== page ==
'[A] fascinating, incisive account of how the human brain evolved to keep us orientated . . . Beautifully written and researched.' - Isabella Tree, author of Wilding
The physical world is infinitely complex, yet most of us are able to find our way around it. We can walk through unfamiliar streets while maintaining a sense of direction, take shortcuts along paths we have never used and remember for many years places we have visited only once. These are remarkable achievements.
In Wayfinding, Michael Bond explores how we do it: how our brains make the 'cognitive maps' that keep us orientated, even in places that we don't know. He considers how we relate to places, and asks how our understanding of the world around us affects our psychology and behaviour.
The way we think about physical space has been crucial to our evolution: the ability to navigate over large distances in prehistoric times gave Homo sapiens an advantage over the rest of the human family. Children are instinctive explorers, developing a spatial understanding as they roam. And yet today few of us make use of the wayfaring skills that we inherited from our nomadic ancestors. Most of us have little idea what we may be losing.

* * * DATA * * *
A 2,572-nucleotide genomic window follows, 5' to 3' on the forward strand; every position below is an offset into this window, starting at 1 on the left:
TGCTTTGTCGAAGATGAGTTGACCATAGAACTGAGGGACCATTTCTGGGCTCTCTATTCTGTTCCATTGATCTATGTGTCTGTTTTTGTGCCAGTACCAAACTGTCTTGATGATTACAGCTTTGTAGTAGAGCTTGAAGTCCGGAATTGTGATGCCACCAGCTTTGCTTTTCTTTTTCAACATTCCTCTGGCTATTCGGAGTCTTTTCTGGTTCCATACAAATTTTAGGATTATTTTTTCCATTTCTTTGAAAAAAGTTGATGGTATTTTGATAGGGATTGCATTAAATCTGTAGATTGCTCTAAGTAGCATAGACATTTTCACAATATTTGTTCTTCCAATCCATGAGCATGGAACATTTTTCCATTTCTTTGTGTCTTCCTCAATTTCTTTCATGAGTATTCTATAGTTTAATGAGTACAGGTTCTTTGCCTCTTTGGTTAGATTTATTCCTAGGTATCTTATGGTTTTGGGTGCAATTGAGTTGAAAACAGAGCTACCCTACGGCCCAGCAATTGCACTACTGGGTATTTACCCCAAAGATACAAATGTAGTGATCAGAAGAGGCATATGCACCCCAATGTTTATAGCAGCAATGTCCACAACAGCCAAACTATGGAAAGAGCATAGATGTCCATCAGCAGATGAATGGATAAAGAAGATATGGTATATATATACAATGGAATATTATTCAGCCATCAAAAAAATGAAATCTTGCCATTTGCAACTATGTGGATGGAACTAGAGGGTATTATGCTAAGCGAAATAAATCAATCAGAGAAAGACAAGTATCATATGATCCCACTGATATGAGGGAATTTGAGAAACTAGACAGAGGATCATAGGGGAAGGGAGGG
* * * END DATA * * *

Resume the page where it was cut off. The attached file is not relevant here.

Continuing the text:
Bond seeks an answer to the question of why some of us are so much better at finding our way than others. He also tackles the controversial subject of sex differences in navigation, and finally tries to understand why being lost can be such a devastating psychological experience.
For readers of writers as different as Robert Macfarlane and Oliver Sacks, Wayfinding is a book that can change our sense of ourselves.